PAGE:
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First full frame ?

Discussion in 'General Equipment Chat & Advice' started by SAW, Oct 27, 2019.

  1. SAW

    SAW Active Member


    I'm looking to buy my first full frame, I currently use an old modded 600D for astrophotography. I like a full frame to still use for astro stuff but it won't be getting modified also it's going to be used for general photography especially some long exposure landscape stuff as I've been looking at the LEE stuff. I know I can't really get a camera that's going to be good for everything I want. I did have a M50 which was ok but found it too basic and not full frame so sold it. I've been looking at the 6D Mark ii or the EOS RP. I'd love to go A7iii but I'm used to Canon and cost ! Currently got the 70-200 f/4, 135 f/2 and 200 f/2.8 so I do also need a wide angle lens or two.

    Any suggestions ?
  2. Andrew Flannigan

    Andrew Flannigan Well-Known Member

    The cheapest good buy I can think of is a 1Ds II. It's a bulky old thing but it is 16MP and built like the proverbial tank. You should be able to find a decent one for around £400. Some shots from the one I used to own...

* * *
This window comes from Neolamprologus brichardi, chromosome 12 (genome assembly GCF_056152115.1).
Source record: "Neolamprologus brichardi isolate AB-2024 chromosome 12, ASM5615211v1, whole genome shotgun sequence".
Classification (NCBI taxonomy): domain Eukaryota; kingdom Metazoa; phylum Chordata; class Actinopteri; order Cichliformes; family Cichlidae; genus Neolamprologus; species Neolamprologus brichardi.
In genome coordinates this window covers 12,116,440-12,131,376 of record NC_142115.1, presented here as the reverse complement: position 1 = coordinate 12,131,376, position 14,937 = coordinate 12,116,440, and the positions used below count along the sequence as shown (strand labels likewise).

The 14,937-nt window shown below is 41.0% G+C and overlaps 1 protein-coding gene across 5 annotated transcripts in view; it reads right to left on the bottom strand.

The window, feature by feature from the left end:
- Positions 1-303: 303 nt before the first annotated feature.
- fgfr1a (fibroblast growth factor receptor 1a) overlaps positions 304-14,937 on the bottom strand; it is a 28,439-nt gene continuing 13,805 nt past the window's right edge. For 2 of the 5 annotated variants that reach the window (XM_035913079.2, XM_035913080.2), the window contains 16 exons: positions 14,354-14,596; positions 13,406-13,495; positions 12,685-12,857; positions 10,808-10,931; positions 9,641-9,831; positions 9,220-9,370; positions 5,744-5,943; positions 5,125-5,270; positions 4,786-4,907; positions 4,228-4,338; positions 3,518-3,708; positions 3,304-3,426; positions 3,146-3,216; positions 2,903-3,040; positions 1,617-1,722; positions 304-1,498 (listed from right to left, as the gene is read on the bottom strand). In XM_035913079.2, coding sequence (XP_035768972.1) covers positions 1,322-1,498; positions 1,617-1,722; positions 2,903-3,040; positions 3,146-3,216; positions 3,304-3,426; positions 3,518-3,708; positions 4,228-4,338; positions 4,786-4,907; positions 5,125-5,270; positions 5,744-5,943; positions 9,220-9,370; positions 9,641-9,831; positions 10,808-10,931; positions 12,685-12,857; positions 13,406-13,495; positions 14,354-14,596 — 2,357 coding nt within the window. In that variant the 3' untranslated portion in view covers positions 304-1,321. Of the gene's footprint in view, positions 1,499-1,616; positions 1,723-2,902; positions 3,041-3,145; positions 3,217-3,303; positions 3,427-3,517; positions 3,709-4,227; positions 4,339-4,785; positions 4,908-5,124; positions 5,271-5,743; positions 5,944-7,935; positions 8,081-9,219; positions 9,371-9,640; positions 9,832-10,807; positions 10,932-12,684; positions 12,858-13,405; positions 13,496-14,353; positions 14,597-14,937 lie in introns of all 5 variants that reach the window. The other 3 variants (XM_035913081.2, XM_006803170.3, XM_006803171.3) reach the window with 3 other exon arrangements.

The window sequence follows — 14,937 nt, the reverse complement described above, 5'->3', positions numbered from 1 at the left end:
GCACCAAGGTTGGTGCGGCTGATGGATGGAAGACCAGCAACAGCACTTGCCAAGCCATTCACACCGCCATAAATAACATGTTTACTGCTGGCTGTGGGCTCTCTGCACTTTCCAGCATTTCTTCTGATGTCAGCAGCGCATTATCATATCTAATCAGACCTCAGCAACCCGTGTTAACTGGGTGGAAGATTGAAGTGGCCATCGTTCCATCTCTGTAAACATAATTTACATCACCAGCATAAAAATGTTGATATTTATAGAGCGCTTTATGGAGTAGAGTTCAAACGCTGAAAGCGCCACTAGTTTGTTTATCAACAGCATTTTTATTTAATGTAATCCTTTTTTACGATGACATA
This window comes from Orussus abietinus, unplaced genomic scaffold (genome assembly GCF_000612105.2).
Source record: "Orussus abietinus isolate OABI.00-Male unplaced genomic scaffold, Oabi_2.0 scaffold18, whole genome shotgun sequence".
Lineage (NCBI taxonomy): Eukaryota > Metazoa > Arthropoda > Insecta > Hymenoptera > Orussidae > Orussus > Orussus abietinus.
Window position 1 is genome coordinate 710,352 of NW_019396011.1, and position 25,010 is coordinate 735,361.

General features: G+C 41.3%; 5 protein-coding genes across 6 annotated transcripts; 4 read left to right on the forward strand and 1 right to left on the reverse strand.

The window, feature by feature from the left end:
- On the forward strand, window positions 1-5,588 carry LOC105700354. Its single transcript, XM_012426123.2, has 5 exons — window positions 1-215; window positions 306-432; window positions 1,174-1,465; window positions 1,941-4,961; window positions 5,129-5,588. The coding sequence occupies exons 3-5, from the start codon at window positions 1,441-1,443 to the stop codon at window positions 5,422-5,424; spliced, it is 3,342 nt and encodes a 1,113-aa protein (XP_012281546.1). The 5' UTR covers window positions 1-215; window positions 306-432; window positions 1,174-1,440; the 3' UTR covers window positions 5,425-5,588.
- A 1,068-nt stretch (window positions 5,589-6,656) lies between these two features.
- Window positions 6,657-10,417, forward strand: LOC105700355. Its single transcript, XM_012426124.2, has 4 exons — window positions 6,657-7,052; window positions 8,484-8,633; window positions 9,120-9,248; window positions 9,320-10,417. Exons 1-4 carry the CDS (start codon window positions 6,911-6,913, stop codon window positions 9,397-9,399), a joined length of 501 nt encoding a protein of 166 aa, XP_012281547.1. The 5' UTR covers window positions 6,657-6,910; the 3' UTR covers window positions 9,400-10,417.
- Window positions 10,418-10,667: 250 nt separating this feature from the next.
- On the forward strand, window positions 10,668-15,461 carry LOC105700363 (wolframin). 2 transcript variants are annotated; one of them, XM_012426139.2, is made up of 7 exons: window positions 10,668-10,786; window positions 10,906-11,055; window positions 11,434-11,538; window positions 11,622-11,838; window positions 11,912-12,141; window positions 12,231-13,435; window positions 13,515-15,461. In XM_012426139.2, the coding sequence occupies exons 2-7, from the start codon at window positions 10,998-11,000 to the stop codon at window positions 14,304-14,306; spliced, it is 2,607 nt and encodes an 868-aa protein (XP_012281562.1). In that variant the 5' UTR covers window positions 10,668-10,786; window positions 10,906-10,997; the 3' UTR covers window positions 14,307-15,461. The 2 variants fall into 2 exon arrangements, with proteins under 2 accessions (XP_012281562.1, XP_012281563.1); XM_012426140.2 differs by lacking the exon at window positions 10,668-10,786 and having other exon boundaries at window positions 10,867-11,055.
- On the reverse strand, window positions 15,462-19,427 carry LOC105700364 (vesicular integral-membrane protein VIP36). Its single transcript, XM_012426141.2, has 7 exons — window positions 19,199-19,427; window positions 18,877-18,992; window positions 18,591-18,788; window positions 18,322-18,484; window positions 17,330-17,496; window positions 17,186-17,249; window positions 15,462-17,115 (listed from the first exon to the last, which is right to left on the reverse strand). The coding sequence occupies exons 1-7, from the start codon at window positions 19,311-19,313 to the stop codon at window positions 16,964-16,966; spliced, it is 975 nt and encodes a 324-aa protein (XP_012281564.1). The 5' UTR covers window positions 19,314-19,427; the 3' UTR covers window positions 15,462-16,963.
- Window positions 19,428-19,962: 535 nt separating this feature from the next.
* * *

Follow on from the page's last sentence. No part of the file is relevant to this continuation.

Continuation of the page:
Canon 1Ds II 7936.JPG

    Canon Eos 1Ds II 8GB 10 12CL8905.JPG

    Canon Eos 1Ds II 8GB 10 12CL8768.JPG
    SAW likes this.
  3. PeteRob

    PeteRob Well-Known Member

    The inherent advantage of full frame is that you get a wider angle of view for a given focal length of lens. That's about it really. The noise control on modern sensors is very good so I think the "noise" advantage has diminished. I use FF because it is continuity with 35 mm film. If I pick up a 200 mm lens I know what I'll see and I much prefer the look of a wide-angle on FF compared to a super-wide on APS-C when the fields of view are equivalent.

    For general purpose photography I'd be pushed to see a difference between my FF Canon pictures and my APS-C Fuji pictures.

    For choosing a FF camera the old advice holds - go for one that feels right in the hand and to the eye. As you have EF lenses then a Canon would probably suit. The 6D is the least expensive and has good reviews. I'd pair a 24-105 and a 16-35 with it if you want wide angle to short tele for general use.
    SAW likes this.
  4. RogerMac

    RogerMac Well-Known Member

    I do not have the broad experience of some but have had a 6D for seven years and it does the job. Highly recommended in my book although now helped out by a PEN-F for more casual work